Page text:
Review: “Wild”

Sometimes I walk into a theater not knowing what to expect out of a movie. Wild was much a mystery to me, knowing its general synopsis — a woman embarks on an 1,100-mile hike to recover from a recent tremendous tragedy — without any background of the Pacific Crest Trail (PCT) or Cheryl Strayed’s story. Afterward, some people told me the best-selling book was a bit slow, which I imagine is somewhat normal for a memoir about hiking to rediscover yourself. Then, I was there to tell them the film, directed by Jean-Marc Vallee and more importantly written by Strayed and Nick Hornby, was as far from slow-moving as you’ll find. Wild, in fact, rewrites the textbook on adapting memoirs for the big screen.

So Reese Witherspoon is Wild‘s star. Nobody could’ve played Cheryl as well as she did and that might surprise you, but the very fact that it does is why she is perfect for the role; after all, Cheryl shocked many doing what she did. The same natural charm that brought Witherspoon success as June Carter in Walk the Line is working the same way here. Although Cheryl interacts with many people along the way, the writers’ challenge is drawing out her personality during an introspective journey. By pulling her witty, sometimes sassy, reactionary thoughts to the back story woven throughout the film, into the narrative, Hornby and Strayed find the strength and honesty in a truly likable character.

What surprised me was how funny the film is at times — watching Witherspoon try to stand up with her overweight pack, then later someone helping her clean it up by trashing among other things a large box of condoms. She also meets quite a few colorful hikers, like Naked Greg and then the three college buddies who dub her Queen of the PCT. These lighter weight sequences separate Wild from a competitively similar movie like Tracks, which exudes a more tranquil feeling.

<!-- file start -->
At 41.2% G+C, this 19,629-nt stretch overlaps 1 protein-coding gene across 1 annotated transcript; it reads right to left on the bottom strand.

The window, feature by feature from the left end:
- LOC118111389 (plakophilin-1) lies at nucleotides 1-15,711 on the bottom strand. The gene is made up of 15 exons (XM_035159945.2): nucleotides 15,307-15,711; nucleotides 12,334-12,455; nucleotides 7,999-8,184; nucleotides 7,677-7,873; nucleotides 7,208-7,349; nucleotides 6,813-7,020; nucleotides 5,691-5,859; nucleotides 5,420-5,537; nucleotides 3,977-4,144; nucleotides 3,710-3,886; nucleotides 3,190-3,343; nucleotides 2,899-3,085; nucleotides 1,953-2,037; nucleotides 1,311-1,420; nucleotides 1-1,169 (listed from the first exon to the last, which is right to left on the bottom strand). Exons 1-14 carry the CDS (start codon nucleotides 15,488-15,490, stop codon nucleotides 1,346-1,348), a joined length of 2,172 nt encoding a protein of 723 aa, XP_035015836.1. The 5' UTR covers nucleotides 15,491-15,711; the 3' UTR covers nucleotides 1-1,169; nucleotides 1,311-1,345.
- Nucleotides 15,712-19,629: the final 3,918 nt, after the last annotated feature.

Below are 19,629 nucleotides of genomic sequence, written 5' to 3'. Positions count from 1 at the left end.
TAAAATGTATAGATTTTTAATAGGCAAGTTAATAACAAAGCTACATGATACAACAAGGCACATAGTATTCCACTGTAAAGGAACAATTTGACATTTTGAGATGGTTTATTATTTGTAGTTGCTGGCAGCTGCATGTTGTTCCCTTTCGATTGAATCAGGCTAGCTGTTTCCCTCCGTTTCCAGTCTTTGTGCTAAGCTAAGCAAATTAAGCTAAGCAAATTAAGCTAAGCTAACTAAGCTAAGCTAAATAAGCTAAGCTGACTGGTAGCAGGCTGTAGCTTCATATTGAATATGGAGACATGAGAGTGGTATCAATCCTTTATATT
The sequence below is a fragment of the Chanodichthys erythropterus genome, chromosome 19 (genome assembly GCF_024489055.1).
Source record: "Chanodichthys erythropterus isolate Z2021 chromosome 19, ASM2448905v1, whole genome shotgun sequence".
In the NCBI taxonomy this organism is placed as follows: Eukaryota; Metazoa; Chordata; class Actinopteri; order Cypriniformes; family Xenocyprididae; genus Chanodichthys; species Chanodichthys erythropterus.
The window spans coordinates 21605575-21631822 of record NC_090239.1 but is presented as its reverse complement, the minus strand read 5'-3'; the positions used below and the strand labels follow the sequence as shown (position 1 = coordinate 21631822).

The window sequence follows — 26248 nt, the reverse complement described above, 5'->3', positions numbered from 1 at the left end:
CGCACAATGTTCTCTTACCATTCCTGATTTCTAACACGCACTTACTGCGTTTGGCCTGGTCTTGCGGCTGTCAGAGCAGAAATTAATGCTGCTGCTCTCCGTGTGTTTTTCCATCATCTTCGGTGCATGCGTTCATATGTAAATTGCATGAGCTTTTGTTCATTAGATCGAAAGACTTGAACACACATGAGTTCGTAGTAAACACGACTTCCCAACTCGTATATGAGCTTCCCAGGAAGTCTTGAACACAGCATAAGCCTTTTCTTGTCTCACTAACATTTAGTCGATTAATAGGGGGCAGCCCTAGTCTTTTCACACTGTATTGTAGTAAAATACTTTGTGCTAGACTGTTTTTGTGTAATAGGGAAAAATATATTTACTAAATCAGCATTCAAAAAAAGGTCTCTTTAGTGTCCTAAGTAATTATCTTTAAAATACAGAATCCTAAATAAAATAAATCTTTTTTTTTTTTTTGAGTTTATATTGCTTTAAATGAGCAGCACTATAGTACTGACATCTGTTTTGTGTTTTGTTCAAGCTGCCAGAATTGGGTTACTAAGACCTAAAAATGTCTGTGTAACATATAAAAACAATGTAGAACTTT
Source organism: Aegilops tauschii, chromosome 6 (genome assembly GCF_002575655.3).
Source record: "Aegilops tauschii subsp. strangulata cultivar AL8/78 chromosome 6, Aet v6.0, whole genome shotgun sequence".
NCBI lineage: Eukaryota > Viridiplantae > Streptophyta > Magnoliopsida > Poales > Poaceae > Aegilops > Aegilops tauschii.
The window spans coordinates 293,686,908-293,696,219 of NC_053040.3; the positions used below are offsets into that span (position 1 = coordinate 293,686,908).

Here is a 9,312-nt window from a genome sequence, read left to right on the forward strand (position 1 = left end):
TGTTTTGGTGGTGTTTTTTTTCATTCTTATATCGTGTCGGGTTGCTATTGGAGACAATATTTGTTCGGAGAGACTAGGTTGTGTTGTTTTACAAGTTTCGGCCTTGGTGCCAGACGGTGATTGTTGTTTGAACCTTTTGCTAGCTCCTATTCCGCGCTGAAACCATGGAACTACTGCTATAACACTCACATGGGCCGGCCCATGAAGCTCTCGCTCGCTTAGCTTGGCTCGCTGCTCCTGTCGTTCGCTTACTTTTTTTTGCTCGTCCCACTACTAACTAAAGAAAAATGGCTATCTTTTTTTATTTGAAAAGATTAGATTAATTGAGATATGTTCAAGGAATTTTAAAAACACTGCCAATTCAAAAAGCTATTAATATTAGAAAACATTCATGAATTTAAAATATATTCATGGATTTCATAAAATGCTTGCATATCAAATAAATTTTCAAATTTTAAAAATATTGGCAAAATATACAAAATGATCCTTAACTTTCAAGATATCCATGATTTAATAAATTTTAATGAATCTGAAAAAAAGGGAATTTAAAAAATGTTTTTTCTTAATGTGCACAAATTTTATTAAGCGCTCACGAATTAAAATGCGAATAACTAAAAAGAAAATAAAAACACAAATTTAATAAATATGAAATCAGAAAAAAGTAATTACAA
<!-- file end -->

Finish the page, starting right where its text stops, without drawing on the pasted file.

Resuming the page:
Then there’s the opening scene in Wild, which is as outstanding individually as anything else. The movie opens with Witherspoon on a mountain peak, dirty and emotional. She takes off her shoe, a symbolic piece of this movie, and starts to peel off a toe nail. The shoe slips off the cliff. Witherspoon screams at it. Right then, you feel all the depth of her emotion come pouring out after a damn shoe and the movie has barely even started yet. While the rest of the film doesn’t show her journey to be much about the agony that leads to peeling off toe nails, this scene is supremely powerful so as I will never forget it.

Wild is just so impressively filled with stuff. The movie passes seamlessly by in a memorable flash that’s not normally associated with a film of nearly two hours. It makes you feel full — satisfied, thinking all of its content was meaningful. At the end, Witherspoon finally walks upon the Bridge of the Gods and sends us home with a beautiful epilogue. It’s all there.

“Wild”: ★★★★

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